That cost is quickly offset, with each adult plant worth an estimated $1,000 and harvests rolling around about four times a year.

And the green stuff - the kind that doesn't grow on stems - is what it's all about.

"It's not a humanitarian effort," Petrovich said. "One of the ways to eliminate this trend is to eliminate their profit."

Prosecution A Priority

He said that's done by law enforcement following each tip and cracking down on the operations they do find.

Convictions for marijuana cultivation can land a person in prison for anywhere from five to 30 years, depending on how many plants are found and how much they weigh, according to Chere Avery, state attorney's office spokeswoman.

For the next fiscal year, Oct. 1 to Sept. 30, 2007, Cape Coral police requested an additional 40 officers. Although not solely for the purpose of cracking down on grow houses, Petrovich said more officers mean more hands on the pulse of what's going on in the city.

"In general," he said, "when our staffing is where we want it to be, we can be proactive instead of reactive to these types of issues."

Haberman said several grow houses have been found by observant deputies on patrol.

"There has definitely been an increase in these operations, but the recent upswing in arrests is partly us being more in tune to what's going on," he said.

His agency also has been working closely with electricians, mail carriers and any other professional groups that might come in regular contact with homes.

But police say vigilant residents help most.

Barr, a 16-year resident, said police did an "excellent" job in addressing her concerns.

"We don't want that stuff here," she said. "They may have thought they could get away with it, but they picked the wrong neighborhood.

[Sidebar]

WARNING SIGNS OF A GROW HOUSE

o Residents rarely appear to be at home and attend the house for brief periods of time. Despite this, radios or televisions may be left on all night, making it sound as if someone is there.

o Visitors behave strangely or visit at odd hours.

o Entry to the home is often made through the garage or side/back entrance to conceal activities.

o Windows are boarded or covered, preventing light from entering the house and concealing the activities inside.

o Equipment such as large fans, lights and plastic plant containers are carried into the home.

o Strange, skunk-like odors come from the house.

o Exterior appearance of the property is untidy.

o Warning signs such as "Beware of Dog" are posted in the windows or around the outside of the house.

- - Source: Niagara Regional Police Service

RECENT BUSTS

o July 18: After four months of investigation, Lee County sheriff's deputies served search warrants on two houses in Lehigh Acres and found 160 marijuana plants between operations at [address redacted], and [address redacted]. Four were arrested and charged with marijuana trafficking and attempted soliciting of marijuana sales. In April, deputies had confiscated other plants in connection with the same operation at [address redacted] All told, deputies seized 331 plants with an estimated street value of $350,000.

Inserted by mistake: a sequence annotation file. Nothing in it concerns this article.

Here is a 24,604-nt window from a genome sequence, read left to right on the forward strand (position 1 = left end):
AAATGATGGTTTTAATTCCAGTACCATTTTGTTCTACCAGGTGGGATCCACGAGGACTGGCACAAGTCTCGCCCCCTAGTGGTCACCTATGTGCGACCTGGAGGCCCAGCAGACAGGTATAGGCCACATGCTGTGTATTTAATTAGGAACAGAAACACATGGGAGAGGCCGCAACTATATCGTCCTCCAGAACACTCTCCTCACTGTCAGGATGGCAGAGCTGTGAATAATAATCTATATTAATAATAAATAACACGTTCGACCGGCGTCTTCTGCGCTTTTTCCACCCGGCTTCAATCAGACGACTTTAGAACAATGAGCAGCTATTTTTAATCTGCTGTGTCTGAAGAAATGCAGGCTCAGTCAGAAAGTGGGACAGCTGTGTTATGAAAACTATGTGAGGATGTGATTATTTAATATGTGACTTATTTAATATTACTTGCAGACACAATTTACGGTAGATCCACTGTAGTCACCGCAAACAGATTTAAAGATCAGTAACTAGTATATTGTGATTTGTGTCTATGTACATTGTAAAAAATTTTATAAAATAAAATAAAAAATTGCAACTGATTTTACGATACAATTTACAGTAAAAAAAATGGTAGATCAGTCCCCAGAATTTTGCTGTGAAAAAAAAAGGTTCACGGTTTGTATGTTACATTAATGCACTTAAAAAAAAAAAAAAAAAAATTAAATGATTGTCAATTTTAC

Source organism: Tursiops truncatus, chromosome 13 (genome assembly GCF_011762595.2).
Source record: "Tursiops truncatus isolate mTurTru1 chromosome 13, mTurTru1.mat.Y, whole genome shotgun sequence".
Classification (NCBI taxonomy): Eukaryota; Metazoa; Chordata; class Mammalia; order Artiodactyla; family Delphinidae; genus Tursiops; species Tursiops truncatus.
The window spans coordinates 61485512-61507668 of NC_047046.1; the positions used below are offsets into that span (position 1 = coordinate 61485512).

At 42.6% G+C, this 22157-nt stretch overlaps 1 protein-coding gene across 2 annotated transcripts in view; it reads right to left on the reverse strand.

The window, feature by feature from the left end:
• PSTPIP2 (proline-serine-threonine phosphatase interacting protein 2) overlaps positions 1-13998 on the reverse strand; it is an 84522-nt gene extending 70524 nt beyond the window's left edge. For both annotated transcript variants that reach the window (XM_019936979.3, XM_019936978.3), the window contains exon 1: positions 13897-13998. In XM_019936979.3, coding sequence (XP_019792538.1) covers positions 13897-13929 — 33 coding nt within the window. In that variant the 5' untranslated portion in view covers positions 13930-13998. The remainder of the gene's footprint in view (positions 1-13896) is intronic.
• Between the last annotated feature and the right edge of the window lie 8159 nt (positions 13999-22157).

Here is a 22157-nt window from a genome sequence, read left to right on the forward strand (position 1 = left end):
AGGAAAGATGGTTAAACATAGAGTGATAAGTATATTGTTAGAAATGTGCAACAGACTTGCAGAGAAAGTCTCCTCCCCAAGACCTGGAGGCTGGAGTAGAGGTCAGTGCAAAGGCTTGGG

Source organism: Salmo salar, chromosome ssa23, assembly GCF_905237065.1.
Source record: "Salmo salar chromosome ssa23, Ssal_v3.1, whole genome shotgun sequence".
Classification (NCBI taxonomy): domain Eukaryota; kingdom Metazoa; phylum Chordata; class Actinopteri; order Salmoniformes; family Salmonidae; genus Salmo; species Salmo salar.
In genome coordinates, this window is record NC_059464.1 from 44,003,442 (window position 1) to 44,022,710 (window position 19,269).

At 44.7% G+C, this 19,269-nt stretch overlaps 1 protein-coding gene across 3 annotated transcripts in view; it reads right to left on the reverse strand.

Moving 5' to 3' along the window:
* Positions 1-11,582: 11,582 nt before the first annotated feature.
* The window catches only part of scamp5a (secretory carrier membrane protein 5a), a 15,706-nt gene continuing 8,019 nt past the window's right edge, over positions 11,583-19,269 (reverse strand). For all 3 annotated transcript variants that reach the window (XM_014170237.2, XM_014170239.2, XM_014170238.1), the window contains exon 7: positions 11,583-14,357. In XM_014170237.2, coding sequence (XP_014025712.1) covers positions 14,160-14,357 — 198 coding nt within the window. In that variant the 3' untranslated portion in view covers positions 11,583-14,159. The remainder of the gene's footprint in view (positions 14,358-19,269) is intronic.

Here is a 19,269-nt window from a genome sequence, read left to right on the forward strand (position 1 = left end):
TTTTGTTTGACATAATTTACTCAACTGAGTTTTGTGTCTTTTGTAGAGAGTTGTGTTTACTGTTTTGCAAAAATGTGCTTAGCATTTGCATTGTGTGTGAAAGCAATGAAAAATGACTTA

o July 7: Cape Coral police, along with two federal agencies, served a search warrant on three homes at [address redacted], [address redacted] and [address redacted] and found extensive marijuana cultivation operations in each. In all, detectives seized 228 marijuana plants with an estimated street value of more than $1 million. Three were arrested and charged with possession with intent to distribute.

o June 20: Sheriff's deputies found 73 marijuana plants, worth about $1,000 each, growing in a garage at [address redacted]. One man was arrested and charged with growing marijuana and owning marijuana- growing equipment.

o Feb. 25: Sheriff's deputies raided a house at[address redacted]. in Lehigh Acres, seizing 118 live marijuana plants with an estimated street value of $118,000. One man was arrested and charged with cultivating and trafficking marijuana.

o Feb. 17: After a three-month investigation, sheriff's deputies raided a house at [address redacted]. in Lehigh Acres, discovering 180 plants with an estimated value of $180,000 in the garage. One man was arrested.

o Feb. 10: Cape Coral police and the U.S. Drug Enforcement Administration served a search warrant at [address redacted] and found 24 marijuana plants and elaborate air conditioning, lighting and irrigation systems. The estimated street value was more than $100,000. Two were charged with cultivation of marijuana and one also was charged with possession of a firearm by a convicted felon after five rifles and handguns were found in one of the bedrooms.

o Jan. 27: Police arrest one man after raiding a home at [address redacted] where they found 134 marijuana plants, valued at about $500,000. Because there were more than 100 plants found, the case was turned over to federal authorities.